Play Perfect Over A Half-Diminished Chords Guitar Lesson 00

This guitar lesson with tabs and staves will enlighten you by proposing several options to solo over half-diminished chords is m7b5.

What’s A Half-Diminished Chord?

A half-diminished chord is minor seventh flat five (m7b5) is a diminished triad (1 – b3 – 5) with an added minor seventh (b7). It can also be seen as a minor seventh chord with a flattened fifth.

Notice that it is should not be confused with a fully diminished chord which includes a diminished seventh (bb7) instead of a minor seventh (b7).

You’ll find half-diminished chords in the following scale :

  • On the seventh step of the major scale.
  • On the sixth step of the melodic minor scale.
  • On the second step of the harmonic minor scale.
  • On the seventh step of the melodic minor scale.

What To Play Over A Half-diminished Chord?

Here are the most common options available to you for building some nice jazz guitar lines over m7b5 chords.

Arpeggios

Let start with some arpeggios that can be used over Dm7b5 chords.

  • The most obvious choice is a m7b5 Arpeggio starting on the tonic. This way you will simply play the chord tones (1 – b3 – b5 – b7).
D Half-Diminished Chords
D Half-Diminished Chords
  • Min7 arpeggio starting from the b3. The notes emphasized are : b3 – b5 – b7 and b9. Example with Dm7b5 try to play Fm7 (F – Ab – C – Eb). Half-Diminished Chords
FMinor7 Arpeggio
FMinor7 Arpeggio
  • When starting the previous minor 7 arpeggio on its b3 you obtain a maj6 arpeggio. Played from the b5 of the m7b5 chord we get b5 – b7 – b9 – b3. For example, try to play Ab6 (Ab – C – Eb – F) over Dm7 (Ab6 being an inversion of Fm7).
Ab6 Arpeggio
Ab6 Arpeggio
  • Maj7 arpeggio from the b5. The notes highlighted are b5 – b7 – b9 – 11 (4). Try Ab7 (Ab – C – Eb – G) over Dm7.
Abmaj7 Arpeggios
Abmaj7 Arpeggios

Scales And Modes

Half-diminished chords are mostly present in minor 2 5 1 chord progressions. The most used modes and scales for improvising over m7b5 chords in that harmonic context are:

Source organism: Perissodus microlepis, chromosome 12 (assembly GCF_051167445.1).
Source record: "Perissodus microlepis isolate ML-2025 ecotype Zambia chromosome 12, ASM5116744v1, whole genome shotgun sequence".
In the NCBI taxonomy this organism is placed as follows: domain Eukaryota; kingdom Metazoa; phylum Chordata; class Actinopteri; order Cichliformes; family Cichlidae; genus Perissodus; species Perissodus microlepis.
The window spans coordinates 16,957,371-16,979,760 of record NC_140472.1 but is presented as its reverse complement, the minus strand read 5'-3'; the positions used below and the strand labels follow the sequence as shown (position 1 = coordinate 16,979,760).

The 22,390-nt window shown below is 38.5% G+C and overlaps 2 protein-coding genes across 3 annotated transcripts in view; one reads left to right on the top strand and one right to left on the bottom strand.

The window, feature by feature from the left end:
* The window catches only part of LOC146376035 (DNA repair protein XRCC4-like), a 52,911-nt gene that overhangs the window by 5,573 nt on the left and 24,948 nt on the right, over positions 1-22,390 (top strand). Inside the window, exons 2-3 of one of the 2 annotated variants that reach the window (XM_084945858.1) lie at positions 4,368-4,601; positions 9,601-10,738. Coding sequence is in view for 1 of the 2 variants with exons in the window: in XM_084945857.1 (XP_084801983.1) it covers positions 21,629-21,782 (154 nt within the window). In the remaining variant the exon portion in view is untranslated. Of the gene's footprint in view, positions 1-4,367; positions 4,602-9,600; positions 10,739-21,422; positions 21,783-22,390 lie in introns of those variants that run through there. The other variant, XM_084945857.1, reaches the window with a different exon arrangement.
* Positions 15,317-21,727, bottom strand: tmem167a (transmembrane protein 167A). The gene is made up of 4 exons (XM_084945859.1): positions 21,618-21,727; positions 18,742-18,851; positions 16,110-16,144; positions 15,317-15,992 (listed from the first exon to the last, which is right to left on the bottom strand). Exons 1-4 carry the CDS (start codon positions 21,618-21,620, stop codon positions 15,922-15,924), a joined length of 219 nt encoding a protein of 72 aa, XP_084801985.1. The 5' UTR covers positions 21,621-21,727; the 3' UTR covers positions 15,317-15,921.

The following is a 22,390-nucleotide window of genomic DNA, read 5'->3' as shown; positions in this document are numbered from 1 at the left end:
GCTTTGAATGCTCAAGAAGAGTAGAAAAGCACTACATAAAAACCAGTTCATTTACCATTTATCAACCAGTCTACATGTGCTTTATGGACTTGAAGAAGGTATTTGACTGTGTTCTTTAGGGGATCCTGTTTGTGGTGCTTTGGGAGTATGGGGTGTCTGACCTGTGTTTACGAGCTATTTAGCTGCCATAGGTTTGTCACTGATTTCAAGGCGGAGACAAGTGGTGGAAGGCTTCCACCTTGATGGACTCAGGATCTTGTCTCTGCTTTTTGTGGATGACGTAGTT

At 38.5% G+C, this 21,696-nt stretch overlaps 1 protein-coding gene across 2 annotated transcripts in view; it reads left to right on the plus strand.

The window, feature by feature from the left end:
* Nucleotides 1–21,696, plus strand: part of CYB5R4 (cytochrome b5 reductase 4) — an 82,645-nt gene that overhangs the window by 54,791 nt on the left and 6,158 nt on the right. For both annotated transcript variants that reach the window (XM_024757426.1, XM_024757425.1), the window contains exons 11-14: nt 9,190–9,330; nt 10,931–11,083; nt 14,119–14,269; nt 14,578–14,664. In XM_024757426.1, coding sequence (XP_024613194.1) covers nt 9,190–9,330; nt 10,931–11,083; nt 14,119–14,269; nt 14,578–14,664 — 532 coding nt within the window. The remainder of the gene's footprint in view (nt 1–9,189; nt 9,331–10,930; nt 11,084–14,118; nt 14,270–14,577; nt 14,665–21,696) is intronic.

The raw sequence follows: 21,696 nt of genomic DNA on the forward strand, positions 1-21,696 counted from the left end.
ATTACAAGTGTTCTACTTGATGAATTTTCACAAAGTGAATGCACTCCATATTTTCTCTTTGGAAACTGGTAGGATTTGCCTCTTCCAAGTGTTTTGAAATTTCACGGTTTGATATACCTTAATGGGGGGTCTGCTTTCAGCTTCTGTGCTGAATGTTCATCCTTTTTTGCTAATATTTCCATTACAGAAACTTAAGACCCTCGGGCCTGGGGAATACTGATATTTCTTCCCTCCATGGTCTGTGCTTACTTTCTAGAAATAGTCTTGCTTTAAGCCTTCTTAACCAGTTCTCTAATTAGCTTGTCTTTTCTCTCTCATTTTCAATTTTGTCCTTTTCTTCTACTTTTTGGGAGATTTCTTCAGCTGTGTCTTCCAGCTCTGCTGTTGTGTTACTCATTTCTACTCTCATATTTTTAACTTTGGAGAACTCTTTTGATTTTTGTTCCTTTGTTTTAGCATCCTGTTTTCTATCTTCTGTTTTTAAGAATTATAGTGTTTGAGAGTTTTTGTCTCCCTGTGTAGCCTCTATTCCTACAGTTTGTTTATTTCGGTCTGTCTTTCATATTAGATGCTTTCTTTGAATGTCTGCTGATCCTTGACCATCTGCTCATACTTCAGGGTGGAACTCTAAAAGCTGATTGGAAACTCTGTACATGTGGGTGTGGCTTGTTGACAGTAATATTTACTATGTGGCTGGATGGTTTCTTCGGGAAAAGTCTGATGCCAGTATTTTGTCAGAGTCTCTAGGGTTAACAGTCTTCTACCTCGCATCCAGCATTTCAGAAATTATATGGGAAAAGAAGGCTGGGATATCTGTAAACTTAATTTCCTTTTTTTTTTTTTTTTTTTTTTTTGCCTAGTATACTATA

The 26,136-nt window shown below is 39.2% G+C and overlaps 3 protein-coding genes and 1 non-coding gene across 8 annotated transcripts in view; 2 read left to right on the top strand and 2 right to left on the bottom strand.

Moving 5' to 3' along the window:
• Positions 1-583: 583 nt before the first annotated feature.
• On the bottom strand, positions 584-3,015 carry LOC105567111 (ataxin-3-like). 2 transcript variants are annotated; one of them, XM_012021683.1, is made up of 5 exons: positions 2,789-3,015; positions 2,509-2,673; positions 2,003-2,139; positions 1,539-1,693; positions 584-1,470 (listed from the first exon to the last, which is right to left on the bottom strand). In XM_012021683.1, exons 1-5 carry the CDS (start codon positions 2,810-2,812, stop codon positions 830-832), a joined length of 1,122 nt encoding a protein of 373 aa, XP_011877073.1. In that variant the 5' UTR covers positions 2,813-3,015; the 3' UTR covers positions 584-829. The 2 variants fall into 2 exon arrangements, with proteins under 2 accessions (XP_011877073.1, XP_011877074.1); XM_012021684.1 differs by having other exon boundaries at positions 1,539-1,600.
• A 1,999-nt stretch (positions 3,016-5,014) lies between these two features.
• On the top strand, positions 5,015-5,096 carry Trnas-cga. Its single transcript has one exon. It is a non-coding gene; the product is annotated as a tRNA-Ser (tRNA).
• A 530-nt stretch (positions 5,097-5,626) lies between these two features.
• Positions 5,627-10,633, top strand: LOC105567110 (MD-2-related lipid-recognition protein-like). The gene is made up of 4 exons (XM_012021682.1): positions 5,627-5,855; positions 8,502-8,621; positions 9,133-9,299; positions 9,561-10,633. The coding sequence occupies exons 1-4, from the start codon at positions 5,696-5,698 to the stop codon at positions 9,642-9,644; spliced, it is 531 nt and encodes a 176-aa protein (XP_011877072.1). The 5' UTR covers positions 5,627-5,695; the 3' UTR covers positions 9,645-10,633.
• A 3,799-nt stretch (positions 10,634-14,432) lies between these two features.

• The Locrian mode, seventh mode of the major scale. 1 – b2 – b3 – 4 – b5 – b6 – b7. Example with D Locrian (D – Eb – F – G – Ab – Bb – C).
D Locrian
D Locrian
  • The Locrian♮13 or Locrian natural 6, Locrian #6 and also harmonic natural mode 2, which is the second mode of the harmonic minor scale. The formula is 1 – b2 – b3 – 4 – b5 – 6 – b7. Example with D Locrian ♮ 13 (D – Eb – F – G – Ab – B – C).
D Locrian Natural 6
D Locrian Natural 6
  • The Locrian #2 mode is the sixth mode of the melodic minor scale. It is also referred to as Locrian Natural 2, Locrian 2, Aeolian b5 or Semi Locrian. The formula is 1 – 2 – b3 – 4 – b5 – b6 – b7. Example with D Locrian #2 (D – E – F – G – Ab – Bb – C). Half-Diminished Chords
D Locrian #2
D Locrian #2
  • The Locrian bebop scale is actually made up of eight notes. The formula is 1 – b2 – b3 – 4 – b5 – 5 – b6 – b7. This is the Locrian mode with an passing tone (the fifth) between b5 and b6. Example with D Locrian bebop (D – Eb – F – G – Ab – A – Bb – C). Half-Diminished Chords
D Locrian Bebop
D Locrian Bebop
  • The Locrian Pentatonic scale as its name implies is made of 5 notes present in the four previous scales : 1 – b3 – 4 – b5 – b7. Example with Dm Locrian pentatonic (D – F – G – Ab – C).
D Locrian Pentatonic
D Locrian Pentatonic

Thank You

Half-Diminished Chords Details

Half-diminished chords, also known as minor seventh flat five chords, are an important part of music theory and commonly used in jazz, classical, and contemporary music. In this article, we will explore the construction, chord symbols, and common usage of half-diminished chords.

Construction of Half-Diminished Chords:

A half-diminished chord is a four-note chord consisting of a root note, a minor third, a diminished fifth, and a minor seventh. For example, the C half-diminished chord is constructed with the notes C, Eb, Gb, and Bb. The chord is written as Cø or Cm7b5.

Chord Symbols for Half-Diminished Chords:

The symbol for a half-diminished chord is ø, which is placed after the root note. It is important to note that the symbol for a fully diminished chord is °, which is different from the ø symbol. A fully diminished chord has a double-flatted seventh, whereas a half-diminished chord has a minor seventh.

Common Usage of Half-Diminished Chords:

Half-diminished chords are often used as a substitute for dominant seventh chords, especially in minor keys. For example, in the key of C minor, the G7 chord can be replaced with a Bø chord. This is because the Bø chord contains the same notes as the G7 chord, except for the root note. The Bø chord creates a different tonal color and adds a sense of tension and instability to the progression.

Half-diminished chords are also commonly used in ii-V-I progressions in jazz. In this progression, the ii chord is a minor seventh chord, the V chord is a dominant seventh chord, and the I chord is a major seventh chord. For example, in the key of C major, the ii-V-I progression would be Dm7-G7-Cmaj7. However, this progression can be altered by using a half-diminished chord for the ii chord, creating a iiø-V7-I progression. For example, Dø-G7-Cmaj7.

In conclusion, half-diminished chords are an important part of music theory and commonly used in jazz, classical, and contemporary music. They add a sense of tension and instability to progressions and are often used as substitutes for dominant seventh chords. By understanding the construction and common usage of half-diminished chords, musicians can enhance their understanding of music theory and expand their musical vocabulary.

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